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SHORTLISTED FOR THE 2017 MERCURY MUSIC PRIZE
Let Them Eat Chaos, Kate Tempest's new long poem written for live performance and heard on the album release of the same name, is both a powerful sermon and a moving play for voices. Seven neighbours inhabit the same London street, but are all unknown to each other. The clock freezes in the small hours, and, one by one, we see directly into their lives: lives that are damaged, disenfranchised, lonely, broken, addicted, and all, apparently, without hope. Then a great storm breaks over London, and brings them out into the night to face each other - and their last chance to connect. Tempest argues that our alienation from one another has bred a terrible indifference to our own fate, but she counters this with a plea to challenge the forces of greed which have conspired to divide us, and mend the broken home of our own planet while we still have time. Let Them Eat Chaos is a cri de coeur and a call to action, and, both on the page and in Tempest's electric performance, one of the most powerful poetic statements of the year.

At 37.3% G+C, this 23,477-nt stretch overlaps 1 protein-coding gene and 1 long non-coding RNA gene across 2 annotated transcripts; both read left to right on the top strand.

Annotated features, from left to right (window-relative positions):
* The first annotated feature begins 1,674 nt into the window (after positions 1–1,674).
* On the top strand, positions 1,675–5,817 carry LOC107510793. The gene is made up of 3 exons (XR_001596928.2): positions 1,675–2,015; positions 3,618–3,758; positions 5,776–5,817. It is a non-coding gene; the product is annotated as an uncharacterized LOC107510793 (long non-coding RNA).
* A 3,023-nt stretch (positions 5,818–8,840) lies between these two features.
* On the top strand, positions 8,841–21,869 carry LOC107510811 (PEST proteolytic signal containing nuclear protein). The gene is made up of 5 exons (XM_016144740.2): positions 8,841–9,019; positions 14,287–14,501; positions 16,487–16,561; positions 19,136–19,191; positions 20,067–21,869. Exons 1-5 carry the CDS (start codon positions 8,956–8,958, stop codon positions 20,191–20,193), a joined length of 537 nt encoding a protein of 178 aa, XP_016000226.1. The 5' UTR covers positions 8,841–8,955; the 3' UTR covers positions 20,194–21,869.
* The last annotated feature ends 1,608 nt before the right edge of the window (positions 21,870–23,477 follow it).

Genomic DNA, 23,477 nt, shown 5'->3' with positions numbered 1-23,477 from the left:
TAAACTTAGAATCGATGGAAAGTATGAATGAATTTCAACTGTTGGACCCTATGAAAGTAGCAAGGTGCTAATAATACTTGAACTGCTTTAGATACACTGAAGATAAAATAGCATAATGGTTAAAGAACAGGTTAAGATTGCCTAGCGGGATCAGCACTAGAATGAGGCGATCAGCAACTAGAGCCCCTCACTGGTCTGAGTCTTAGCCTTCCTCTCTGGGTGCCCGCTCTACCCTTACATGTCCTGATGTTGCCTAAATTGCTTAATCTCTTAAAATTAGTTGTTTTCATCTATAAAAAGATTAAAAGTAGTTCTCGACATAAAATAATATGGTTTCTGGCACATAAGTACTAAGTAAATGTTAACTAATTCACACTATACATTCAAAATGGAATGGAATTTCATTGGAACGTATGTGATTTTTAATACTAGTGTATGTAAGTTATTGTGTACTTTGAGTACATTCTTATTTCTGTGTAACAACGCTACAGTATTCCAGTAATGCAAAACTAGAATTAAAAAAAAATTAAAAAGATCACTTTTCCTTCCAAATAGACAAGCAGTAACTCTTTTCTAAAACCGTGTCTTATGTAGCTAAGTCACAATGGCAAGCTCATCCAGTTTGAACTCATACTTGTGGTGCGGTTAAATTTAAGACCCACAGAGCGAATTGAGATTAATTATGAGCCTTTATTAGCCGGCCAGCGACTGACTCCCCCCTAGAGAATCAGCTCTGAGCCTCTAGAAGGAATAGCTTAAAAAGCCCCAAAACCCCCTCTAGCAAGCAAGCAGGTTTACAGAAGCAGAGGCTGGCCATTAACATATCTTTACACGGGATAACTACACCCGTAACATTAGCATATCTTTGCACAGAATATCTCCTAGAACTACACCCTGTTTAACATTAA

English poet, playwright, and novelist Tempest (The Bricks That Built the Houses) traffics in modern existential malaise in this book-length poem, portraying the depressing predawn thoughts of seven individuals residing in the same London neighborhood. One woman pines for a life free from her past mistakes, while another laments imperialism and wonders what's wrong with kids today. An addict stumbles home from a night of carousing, while a PR man wonders if there is more to life than going to work every day. Tempest's characters cleverly denounce gentrification ("I don't speak the lingo/ Since when was this a winery?/ It used to be the bingo) and ponder the past and the way it shapes the present. They assert the need for community spirit in the face of rampant corporatism and plead for mass mobilization and rejection of materialism. Tempest, with her background in spoken word, traffics heavily in rhyme "We're Sisyphus pushing his boulder// The kids are alright/ But the kids'll get older" and her political screeds come across as generic outrage: "pacified/ Staring at the screen so/ we don't have to see the planet die." The book is too short for much character development or deep political exploration, but Tempest does capture a yearning for something better that resonates in this early 21st-century political climate.